Forbes: Bethany Mota, Maria Sharapova On How To Build A Brand When There Are No Blueprints
Bethany Mota didn’t set out to be a YouTube star. There was no such thing when she was 13 years old, sitting in her California bedroom, making videos about her favorite fashion and beauty finds and posting them to the internet as ‘Macbarbie07′.
Seven years later, at 20, Mota’s YouTube channel boasts over 10 million subscribers. She’s one of the most sought-after ‘influencers’ for brands looking to reach young women. She’s parlayed partnerships with Forever 21 and JC Penney into her own line with mall store Aeropostale. And she has a book coming out in March.
“What I do, there’s not really a blueprint for it,” Mota told an audience of young entrepreneurs at Forbes’ Under 30 Summit in Boston on Tuesday afternoon. “I kind of just have to wing it and trust myself.”
She and fellow marketing mastermind Maria Sharapova spoke of brand-building in the social media age, when your audience expects authenticity — as well as fresh content on every platform, from Snapchat to Twitter.
Tennis champion Sharapova was reluctant to share too much of her life online as she built and grew Sugarpova, her premium line of gummy candies.
“So much of my life was already on a public level,” she said, adding that her fans have watched her compete on TV for years. Her policy: not to over-post, and to be thoughtful about scheduling to avoid, say, promoting two partnerships too close together.
For Mota, social media feedback helped when she set out to design her Aeropostale line. She’d post 30 second YouTube videos, updating her many fans on her progress.
“I brought my audience along on this journey,” she said. “It’s something we created together. If you can make the consumer or the audience part of it, you can’t not support that. There’s this emotional connection attached to it.”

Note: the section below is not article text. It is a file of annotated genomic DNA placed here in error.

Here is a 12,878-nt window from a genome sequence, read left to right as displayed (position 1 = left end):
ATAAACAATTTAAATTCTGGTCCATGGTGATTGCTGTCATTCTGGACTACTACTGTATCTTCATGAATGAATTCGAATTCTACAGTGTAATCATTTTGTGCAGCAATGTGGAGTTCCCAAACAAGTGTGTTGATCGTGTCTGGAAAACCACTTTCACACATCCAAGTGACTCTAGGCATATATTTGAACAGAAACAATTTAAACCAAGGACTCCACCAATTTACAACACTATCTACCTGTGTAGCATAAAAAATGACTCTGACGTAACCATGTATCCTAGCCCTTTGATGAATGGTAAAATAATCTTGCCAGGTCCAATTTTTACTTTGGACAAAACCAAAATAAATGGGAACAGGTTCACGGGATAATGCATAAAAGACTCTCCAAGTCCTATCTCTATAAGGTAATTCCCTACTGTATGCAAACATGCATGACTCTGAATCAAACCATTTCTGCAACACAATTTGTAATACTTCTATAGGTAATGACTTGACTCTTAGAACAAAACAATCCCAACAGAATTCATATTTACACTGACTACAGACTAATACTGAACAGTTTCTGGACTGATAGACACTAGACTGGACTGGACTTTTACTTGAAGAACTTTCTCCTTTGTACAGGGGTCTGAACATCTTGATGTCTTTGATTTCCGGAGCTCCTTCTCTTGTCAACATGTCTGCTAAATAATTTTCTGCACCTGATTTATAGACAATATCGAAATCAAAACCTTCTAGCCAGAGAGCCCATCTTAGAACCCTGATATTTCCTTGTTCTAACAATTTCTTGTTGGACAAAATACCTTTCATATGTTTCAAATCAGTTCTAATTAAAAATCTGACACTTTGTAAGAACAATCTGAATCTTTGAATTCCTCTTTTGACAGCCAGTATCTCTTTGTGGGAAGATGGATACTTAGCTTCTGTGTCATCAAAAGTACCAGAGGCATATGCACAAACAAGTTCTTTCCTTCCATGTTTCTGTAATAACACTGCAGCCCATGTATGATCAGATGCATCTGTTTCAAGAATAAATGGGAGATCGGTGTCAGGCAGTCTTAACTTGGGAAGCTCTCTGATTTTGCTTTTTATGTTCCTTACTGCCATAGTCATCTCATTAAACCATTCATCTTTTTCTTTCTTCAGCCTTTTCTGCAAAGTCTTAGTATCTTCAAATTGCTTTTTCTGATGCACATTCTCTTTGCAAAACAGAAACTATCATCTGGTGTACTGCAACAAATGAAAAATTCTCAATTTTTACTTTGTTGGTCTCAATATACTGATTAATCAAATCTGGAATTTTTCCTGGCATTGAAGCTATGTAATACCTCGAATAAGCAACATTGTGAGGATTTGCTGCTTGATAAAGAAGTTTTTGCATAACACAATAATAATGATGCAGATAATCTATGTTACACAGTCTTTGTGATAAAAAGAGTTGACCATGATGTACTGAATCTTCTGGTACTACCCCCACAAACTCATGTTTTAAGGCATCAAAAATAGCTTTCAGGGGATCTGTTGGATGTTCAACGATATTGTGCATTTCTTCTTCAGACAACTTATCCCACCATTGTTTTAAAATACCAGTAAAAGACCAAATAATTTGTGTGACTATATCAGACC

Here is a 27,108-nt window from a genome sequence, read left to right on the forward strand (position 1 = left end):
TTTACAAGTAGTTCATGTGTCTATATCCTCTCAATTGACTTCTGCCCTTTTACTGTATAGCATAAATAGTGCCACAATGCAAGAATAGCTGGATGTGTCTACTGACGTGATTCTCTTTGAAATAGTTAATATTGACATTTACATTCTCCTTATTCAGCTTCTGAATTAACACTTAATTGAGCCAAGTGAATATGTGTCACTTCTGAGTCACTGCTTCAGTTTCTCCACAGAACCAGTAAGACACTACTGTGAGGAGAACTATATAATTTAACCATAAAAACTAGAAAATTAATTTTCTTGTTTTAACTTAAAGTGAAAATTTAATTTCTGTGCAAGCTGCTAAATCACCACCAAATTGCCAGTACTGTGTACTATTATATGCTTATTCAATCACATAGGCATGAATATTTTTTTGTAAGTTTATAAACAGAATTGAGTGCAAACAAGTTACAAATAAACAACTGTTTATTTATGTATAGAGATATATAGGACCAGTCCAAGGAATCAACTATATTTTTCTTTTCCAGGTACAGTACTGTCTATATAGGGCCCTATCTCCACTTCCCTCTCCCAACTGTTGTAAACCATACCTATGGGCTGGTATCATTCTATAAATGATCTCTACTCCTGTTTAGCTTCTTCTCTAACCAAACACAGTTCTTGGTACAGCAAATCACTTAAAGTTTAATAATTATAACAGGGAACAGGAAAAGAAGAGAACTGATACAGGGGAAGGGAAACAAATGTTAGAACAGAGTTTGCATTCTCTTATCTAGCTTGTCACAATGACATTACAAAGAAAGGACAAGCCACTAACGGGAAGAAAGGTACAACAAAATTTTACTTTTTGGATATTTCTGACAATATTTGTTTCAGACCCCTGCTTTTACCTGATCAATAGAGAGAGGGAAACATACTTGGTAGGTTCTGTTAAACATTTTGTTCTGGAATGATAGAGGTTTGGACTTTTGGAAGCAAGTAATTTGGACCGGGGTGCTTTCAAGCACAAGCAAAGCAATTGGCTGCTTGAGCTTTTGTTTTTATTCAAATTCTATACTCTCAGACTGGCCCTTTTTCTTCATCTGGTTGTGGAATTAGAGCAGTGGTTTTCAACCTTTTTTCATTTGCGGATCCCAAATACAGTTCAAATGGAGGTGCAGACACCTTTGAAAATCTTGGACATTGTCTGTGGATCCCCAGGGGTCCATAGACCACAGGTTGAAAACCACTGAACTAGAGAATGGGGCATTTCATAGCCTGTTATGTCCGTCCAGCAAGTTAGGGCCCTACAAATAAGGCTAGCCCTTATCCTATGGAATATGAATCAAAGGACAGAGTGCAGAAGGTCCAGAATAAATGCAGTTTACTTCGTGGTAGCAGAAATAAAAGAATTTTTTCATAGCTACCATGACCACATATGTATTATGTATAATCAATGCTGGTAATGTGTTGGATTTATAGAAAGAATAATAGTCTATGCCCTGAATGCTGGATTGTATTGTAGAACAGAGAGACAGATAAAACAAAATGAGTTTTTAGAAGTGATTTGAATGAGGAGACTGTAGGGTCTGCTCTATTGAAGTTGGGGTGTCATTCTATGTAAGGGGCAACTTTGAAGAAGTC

Despite her success, Mota knows her brand is predicated on relatability. If she loses her girl-next-door accessibility, she sacrifices her following. While her videos may have a higher production value than they did when she was a young teen, she still films many of them in her bedroom. She announced her upcoming book, a memoir and self-help guide, on her YouTube channel.
Sharapova also has a book coming soon: her autobiography will be on shelves in 2017. She’ll also be back on the tennis tournament circuit in April, having seen her two-year doping ban reduced to 15 months.
Sugarpova keeps her busy when she isn’t training; the company just started selling chocolate in addition to prettily-presented gummies, and truffles will be launched in the next few months.
She told the audience of entrepreneurs that she’s struggled to feel comfortable calling the shots in a business setting, where she’s mostly surrounded by men, and where she’s often the youngest person in the room at age 29.
“When you’re the one that’s actually paying a bill, when you’re saying yes or no, that’s challenging,” Sharapova said. “But isn’t that the position that we want?”